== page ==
No better way to ensure proper space for your high-end clientel. Crew for the spacious ship can transfer to and from the sterrage ship at shift change, freeing up even more bunk space, any non-essential baggage can be keep out of site (which gives all you disreputable types a good chance to lift a bit while things are unattended), and you give your passengers a chance to go slumming, should they so choose... A fair few good things could come from this.
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Sgt. Glas
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« Reply #40 on: May 18, 2011, 03:05:24 pm »

While working on my personal backstory I did have to think about this a little. I never really thought about weight issues but when it came to clothesI did think it would be smart to keep uniforms to a miniumum, so the saliors and Marines in my mind wear very similar uniforms. But on the note of water, just do what they did in the navies of that time. After all for the most part with us most airships seem to be run by the navy anyways and the navy doesn't change its tune easily.
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The Traveller
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« Reply #41 on: May 18, 2011, 04:01:37 pm »

It is a diuretic, but the water taken on when drinking it is much more than water lost when you pee.

If the alcohol is that weak it won't do much to purify the water though, you need chlorine drops or boiling to kill most bacteria, and even that won't slow down the likes of cryptosporidium, a common agent in waters near livestock pens, which needs UV dousing to remove. Then there are chemical pollutants, which require activated (acid shaped) charcoal to get rid of.

Maybe the best thing would be to have a water purifying apparatus on board and filter everything through that? With a steam boiler and the charcoal remnants there are even all of the required mechanisms inbuilt!
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Matthias Gladstone
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« Reply #42 on: May 18, 2011, 04:55:25 pm »

Here's a potential problem with steam powered airships: you need to condense the water from the engine exhaust before you feed it back into the boiler, or replace the water in the boiler from another source. What's the cooling system on an airship going to be like? You'd need a hell of a radiator. Perhaps use the lifting gas as a heat sink, which then seeps into the atmosphere through the skin?
-Matt
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« Reply #43 on: May 18, 2011, 06:11:10 pm »

Matthias Gladstone - Those were just a few suggestions.  While the weights of everything must be kept to an absolute minimum at least rigid airships should have a lot of space to work with. 

One external design comment is that sails don't work on airships.  The whole aircraft is moving in the same body of air so there would not be any tension on any additional sails (except in turbulence, wind shears, or other extreme conditions).  Airships can only sail over water with a sea keel of some sort: http://www.gizmag.com/zeppy3-sail-balloon-mediterranean-crossing-attempt/15552/  This is the same reason that sailboats have keels - to allow them to play the force vectors off against each other and be directional.  Modern sailboats can even sail into the wind to a point and then tack to gain more control.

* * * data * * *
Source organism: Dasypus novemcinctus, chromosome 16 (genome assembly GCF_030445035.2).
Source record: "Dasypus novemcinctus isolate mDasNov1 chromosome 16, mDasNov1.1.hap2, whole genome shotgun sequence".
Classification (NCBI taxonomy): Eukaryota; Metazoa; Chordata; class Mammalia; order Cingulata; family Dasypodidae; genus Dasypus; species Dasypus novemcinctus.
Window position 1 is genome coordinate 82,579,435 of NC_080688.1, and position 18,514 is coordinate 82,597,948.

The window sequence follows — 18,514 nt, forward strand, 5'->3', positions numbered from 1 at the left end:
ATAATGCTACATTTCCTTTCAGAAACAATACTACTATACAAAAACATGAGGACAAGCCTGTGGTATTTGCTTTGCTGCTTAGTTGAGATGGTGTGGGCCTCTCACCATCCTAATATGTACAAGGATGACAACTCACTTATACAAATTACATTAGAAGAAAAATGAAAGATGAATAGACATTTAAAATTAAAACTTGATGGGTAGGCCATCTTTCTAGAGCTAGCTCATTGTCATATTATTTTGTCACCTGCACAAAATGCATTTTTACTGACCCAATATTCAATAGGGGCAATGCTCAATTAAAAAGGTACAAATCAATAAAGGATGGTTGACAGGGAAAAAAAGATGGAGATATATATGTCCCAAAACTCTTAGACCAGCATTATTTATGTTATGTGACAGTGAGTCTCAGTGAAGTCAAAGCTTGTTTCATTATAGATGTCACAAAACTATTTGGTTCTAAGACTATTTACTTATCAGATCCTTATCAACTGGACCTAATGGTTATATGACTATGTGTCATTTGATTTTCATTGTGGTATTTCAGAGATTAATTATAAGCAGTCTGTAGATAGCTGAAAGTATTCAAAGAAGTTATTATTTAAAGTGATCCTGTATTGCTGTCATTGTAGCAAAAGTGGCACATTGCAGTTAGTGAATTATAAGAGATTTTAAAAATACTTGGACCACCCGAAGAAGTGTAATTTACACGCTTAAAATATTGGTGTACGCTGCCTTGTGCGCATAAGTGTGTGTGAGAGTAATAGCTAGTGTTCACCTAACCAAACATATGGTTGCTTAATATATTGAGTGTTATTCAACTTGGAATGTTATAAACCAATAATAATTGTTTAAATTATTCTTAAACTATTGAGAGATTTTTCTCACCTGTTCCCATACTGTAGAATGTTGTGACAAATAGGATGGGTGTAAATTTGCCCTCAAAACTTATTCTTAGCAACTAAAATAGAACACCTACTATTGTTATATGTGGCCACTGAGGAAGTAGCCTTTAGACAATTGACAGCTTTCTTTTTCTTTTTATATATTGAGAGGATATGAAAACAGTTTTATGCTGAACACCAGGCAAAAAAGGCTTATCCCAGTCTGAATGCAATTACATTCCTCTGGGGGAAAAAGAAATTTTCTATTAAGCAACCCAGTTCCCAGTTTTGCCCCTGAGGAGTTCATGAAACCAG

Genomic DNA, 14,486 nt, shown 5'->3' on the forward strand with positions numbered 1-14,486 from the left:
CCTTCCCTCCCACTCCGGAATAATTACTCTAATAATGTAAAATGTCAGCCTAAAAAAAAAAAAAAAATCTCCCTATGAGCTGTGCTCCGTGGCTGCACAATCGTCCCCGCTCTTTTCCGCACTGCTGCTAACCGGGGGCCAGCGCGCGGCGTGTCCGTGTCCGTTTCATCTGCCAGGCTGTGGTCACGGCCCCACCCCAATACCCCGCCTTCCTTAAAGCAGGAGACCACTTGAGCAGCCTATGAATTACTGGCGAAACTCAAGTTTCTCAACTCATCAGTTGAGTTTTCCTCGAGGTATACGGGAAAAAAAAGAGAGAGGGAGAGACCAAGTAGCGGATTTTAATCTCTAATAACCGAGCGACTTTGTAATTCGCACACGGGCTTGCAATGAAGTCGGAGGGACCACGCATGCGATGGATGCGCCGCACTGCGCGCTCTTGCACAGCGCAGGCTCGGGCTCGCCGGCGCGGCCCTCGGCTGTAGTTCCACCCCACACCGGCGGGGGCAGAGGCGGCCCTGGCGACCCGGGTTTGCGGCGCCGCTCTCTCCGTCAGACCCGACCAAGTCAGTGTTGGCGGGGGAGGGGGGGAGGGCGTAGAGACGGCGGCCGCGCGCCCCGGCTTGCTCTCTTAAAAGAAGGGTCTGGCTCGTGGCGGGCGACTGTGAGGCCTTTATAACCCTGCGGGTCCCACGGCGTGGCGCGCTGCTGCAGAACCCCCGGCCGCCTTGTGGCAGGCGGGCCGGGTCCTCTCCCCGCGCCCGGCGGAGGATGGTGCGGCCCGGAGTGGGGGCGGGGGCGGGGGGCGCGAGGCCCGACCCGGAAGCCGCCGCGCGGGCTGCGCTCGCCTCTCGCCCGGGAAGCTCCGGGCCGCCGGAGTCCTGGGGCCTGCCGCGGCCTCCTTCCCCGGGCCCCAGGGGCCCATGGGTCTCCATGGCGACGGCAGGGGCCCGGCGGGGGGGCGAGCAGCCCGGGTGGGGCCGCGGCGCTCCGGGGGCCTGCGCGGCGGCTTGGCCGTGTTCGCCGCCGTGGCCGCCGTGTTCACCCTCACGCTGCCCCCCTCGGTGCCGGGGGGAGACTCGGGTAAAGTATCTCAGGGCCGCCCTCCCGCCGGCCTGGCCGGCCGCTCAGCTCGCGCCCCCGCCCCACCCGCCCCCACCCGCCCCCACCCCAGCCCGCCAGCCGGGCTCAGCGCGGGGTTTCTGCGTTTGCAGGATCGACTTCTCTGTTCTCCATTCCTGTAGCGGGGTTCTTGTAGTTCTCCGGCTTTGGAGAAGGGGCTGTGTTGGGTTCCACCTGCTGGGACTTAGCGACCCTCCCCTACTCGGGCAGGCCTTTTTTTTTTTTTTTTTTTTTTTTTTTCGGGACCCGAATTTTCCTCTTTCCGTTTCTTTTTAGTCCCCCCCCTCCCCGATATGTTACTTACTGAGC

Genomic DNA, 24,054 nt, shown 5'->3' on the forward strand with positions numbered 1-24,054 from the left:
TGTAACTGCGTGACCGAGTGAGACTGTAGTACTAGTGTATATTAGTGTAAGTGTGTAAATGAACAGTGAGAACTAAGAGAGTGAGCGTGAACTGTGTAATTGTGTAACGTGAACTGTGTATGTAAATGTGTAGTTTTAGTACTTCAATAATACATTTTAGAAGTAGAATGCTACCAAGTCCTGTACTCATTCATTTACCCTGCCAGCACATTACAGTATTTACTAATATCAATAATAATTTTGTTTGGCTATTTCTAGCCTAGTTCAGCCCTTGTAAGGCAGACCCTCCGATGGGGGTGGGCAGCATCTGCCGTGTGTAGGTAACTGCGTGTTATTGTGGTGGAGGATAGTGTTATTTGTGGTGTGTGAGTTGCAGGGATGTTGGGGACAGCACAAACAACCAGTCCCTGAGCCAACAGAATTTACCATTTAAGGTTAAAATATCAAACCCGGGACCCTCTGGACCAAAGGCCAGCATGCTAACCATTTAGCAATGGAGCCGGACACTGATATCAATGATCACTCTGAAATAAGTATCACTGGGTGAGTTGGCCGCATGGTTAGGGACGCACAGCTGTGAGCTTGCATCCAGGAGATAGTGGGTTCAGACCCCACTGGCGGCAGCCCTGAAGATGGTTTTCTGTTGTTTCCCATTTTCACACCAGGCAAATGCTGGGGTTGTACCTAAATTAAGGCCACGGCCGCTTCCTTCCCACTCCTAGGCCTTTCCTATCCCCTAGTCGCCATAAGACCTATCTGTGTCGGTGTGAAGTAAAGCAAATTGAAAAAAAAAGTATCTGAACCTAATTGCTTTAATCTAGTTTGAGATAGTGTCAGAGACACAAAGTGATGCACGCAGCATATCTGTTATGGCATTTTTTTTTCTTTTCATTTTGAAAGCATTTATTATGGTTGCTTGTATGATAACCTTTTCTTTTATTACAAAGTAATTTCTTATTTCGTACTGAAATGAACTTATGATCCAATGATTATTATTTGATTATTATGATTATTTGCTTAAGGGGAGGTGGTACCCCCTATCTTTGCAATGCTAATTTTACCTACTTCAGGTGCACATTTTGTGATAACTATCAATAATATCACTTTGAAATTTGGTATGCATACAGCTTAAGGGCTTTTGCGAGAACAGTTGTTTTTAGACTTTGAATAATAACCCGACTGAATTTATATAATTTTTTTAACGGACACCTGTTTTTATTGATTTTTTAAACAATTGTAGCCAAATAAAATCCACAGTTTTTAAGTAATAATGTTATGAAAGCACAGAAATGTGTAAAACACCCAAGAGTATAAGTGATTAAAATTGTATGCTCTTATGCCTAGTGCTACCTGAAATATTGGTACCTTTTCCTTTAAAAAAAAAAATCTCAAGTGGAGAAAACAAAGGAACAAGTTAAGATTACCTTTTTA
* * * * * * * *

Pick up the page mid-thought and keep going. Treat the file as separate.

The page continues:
If you look at me model you'll see several anchors - these are designed to provide the required hydrostatic resistance; the lowest tier on the GA below is the cable room, holding enough cable for sailing at low altitudes. I'll discuss the rough thoughts behind the design in the morning if you like; i'm a student of naval architecture so I have a fairly good grasp of the physics involved (although that's not to say I resent being told anything twice; my capacity to forget can be terrifying).

A bit rough so far, i'll tart it up later, and i'm sure i've forgotten something (and the rigging is simplified) but in general you have:
Bridge bolted to the mainmast
quarterdeck below that, itself bolted to the top of the wardroom.
Ladder leading down to crew accomodation, on top of the coal bunker (prob, too big). Bunks for 8 crew, space for hammocks between.
Boiler fr'd of the accomodation. Fresh water tank (drinking and boiler) ahead of that
Ballonets fr'd and aft of machinery
Top level of gondola serves as orlop deck, containing stores (fr'd) and magazine (aft)
Aft part of lower tier contains captains cabin and gallery. Fr'd part contains steam engine for driving the turbine and anchor winch.
Semi-rigid design, main reinforcing strut running along top of envelope, with stringer supporting weight with help from two transverse frames. Walkway running from bow to stern. Haven't done the mechanics of solids on the trusses, don't care. Volume may be too low as well, likewise. Expect larger envelope with similar sized crew accommodation in "real life".
-Matt



My apologize, I did not see the anchors/keels before. 

Have you considered using "filled sails" that hold additional lifting gas?  Not only could they help provide their own lift but if the main gas bags were compromised they would give the pilot a slight chance to get people down alive using the balloon sails as a glider/parachute. 
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The Traveller
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« Reply #44 on: May 18, 2011, 08:20:22 pm »